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At first, driving with a newborn is a daunting prospect for any parent. From the first drive home after leaving the hospital, to hopping in the car to visit excited friends and relatives for the first time, it can be a cause for concern.
Will your baby sleep? Are they comfortable and safe? Don't worry! We've come up with a list of top tips and must-have essentials especially for expectant parents to make sure your little one's first trips out in the car are a breeze.
First things first, you're going to need a car seat. Here are a few pointers to help you choose a car seat that's safe and perfect for you and your baby:
If you can, you should make sure you've got your baby's car seat ready to go before they're born.
When choosing a car seat for your newborn baby, you need to make sure you get one that's suitable for use from birth, fits in your car, and that it's installed properly. Lots of retailers offer a fitting service alongside purchase and should explain how to fit the car seat step-by-step so you know how to do it confidently.
Buying pre-loved baby products can be a great way to save money and help the environment, but it's recommended that parents don't buy or use a second-hand car seat. This is because you can't be 100% certain of its history, and don't know if it has been involved in an accident or has damage that's not visible.
If your baby is going to travel in other cars as well as your own - with their grandparents, for example - you should make sure that the car seat you choose will fit in their car too.
It can also be helpful to see if your car has ISOFIX connectors built in because these make fitting car seats easier. Most modern cars will have them in the back seats between the padding.
All baby car seats must conform to strict safety standards, including at least one of the following:
To make sure your baby's car seat is up to standard, check for the 'E' mark label on the seat.
It's so important that your baby's car seat is installed correctly before every journey. Follow all the safety instructions and make sure it's right for their height and weight.
Once installed, you need to make sure your baby is strapped in following the manufacturer's instructions. You should always put your baby into their car seat in the back passenger seat from the pavement side of the car to keep you both safe from on-coming traffic.
Once they're strapped in, you should never leave your baby alone in the car, not even for a minute.
If your baby is going to be alone in the back seat while you drive, you could invest in a set of rear-view mirrors so you can keep an eye on them. And don't forget the classic 'Baby on Board' sign. These signs are designed to alert the emergency services that your baby is in the car, so be sure to take it out when you're travelling solo!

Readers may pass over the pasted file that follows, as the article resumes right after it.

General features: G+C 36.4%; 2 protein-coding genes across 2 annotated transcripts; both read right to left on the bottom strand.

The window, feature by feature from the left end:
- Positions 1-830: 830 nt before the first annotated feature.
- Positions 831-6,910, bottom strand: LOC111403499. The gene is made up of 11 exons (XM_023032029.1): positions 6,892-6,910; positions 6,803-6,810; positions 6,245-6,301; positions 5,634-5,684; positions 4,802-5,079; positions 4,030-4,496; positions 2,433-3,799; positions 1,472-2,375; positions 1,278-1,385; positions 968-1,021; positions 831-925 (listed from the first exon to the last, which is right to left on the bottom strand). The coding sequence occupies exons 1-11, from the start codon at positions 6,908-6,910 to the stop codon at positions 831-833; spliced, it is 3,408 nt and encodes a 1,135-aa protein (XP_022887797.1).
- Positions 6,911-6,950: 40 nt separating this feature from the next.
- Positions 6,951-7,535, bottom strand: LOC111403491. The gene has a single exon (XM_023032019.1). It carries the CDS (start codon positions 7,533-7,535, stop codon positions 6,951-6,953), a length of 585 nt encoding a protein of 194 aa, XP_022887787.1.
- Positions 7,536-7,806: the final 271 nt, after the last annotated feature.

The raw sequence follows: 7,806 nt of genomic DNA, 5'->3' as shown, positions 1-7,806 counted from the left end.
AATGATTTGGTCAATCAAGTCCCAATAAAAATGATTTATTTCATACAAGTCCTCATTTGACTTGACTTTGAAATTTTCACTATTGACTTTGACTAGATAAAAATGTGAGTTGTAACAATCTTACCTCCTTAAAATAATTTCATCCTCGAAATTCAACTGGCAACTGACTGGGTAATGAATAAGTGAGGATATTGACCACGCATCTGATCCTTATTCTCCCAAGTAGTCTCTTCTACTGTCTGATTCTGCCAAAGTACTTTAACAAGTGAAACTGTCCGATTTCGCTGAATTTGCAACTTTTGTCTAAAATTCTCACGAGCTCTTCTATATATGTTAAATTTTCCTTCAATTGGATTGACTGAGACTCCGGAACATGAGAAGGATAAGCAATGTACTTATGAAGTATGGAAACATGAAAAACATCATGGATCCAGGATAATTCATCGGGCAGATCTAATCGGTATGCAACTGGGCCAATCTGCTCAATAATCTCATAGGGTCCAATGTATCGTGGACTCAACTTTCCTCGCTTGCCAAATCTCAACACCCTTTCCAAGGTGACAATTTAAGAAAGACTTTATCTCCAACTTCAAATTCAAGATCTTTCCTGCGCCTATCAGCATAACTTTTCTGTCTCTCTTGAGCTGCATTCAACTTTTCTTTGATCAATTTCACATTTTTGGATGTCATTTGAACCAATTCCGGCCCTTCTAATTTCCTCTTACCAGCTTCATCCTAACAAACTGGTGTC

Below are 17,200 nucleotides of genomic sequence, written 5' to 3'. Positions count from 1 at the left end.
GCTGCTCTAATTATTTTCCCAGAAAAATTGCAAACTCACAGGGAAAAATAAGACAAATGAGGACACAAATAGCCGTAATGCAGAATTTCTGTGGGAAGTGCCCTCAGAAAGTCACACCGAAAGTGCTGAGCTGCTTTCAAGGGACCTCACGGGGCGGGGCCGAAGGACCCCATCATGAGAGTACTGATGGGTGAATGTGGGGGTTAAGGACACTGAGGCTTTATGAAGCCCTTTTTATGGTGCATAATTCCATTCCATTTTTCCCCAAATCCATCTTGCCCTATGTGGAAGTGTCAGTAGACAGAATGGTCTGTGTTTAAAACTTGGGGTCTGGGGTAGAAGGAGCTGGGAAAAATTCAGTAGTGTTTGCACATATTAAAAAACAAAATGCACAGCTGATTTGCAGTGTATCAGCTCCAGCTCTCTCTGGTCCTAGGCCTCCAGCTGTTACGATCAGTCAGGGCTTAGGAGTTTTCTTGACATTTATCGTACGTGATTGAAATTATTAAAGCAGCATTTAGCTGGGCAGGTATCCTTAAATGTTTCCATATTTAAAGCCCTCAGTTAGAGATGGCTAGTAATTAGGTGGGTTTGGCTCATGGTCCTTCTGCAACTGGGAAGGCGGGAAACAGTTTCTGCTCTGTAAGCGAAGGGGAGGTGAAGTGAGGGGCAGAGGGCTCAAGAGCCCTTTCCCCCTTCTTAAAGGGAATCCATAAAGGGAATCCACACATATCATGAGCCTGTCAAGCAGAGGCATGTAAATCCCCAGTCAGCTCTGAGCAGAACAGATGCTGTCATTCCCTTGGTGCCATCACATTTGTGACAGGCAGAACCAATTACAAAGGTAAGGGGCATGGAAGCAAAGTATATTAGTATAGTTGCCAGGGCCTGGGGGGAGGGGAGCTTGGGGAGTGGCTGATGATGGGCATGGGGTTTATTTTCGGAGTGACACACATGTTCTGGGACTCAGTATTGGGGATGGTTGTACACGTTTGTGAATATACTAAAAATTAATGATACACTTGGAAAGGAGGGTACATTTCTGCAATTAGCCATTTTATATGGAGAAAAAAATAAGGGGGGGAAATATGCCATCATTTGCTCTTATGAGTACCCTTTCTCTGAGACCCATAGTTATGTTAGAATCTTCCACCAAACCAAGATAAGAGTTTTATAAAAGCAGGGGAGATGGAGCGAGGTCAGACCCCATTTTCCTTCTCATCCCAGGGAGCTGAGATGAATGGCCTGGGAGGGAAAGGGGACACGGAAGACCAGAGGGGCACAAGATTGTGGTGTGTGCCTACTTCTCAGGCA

Don't pack luggage on the back seats of your car and keep the seat next to your baby clear if you can. That way, someone can sit next to them and soothe or entertain them as you drive.
If you're travelling during the day, you can use window shades to protect your baby from the sun and create a dark, calm environment. Keep an eye on the temperature in the car and don't let your little one get too hot or cold.
Make sure that you have a few baby-friendly playlists ready to go. Think soothing sounds and nothing too loud. Classical music or lullabies should work to keep those little ears happy.
You're never going to get anywhere as fast as you did before you became a parent, so it's important that you ease into a slower state of mind.
During long car journeys, it's recommended that parents schedule regular stops every 30 minutes to get some fresh air and give their baby time to stretch their limbs out. You can also use these breaks to breastfeed or bottle feed your little one if they're due a feed.
There are lots of products out there designed to make car journeys more comfortable for newborns, babies, and toddlers. The essentials we think you'll need include...
There's no published research that gives an exact amount of time that a baby can stay in a car seat. However, experts advise that children under four weeks shouldn't be in their car seat for longer than 30 minutes at a time, and that all babies shouldn't be in their car seat for more than two hours.
Research by the University of Bristol on car seats and SIDS (sudden infant death syndrome) concluded that there may be a higher risk of breathing difficulties in young babies if they're in an upright position while travelling for too long. So, make sure you take plenty of breaks during longer car journeys. In addition, babies are at a greater risk of SIDS if they overheat. Therefore, ensure that you remove any outdoor clothing, such as hats and coats, when your little one is in the car, even in winter.
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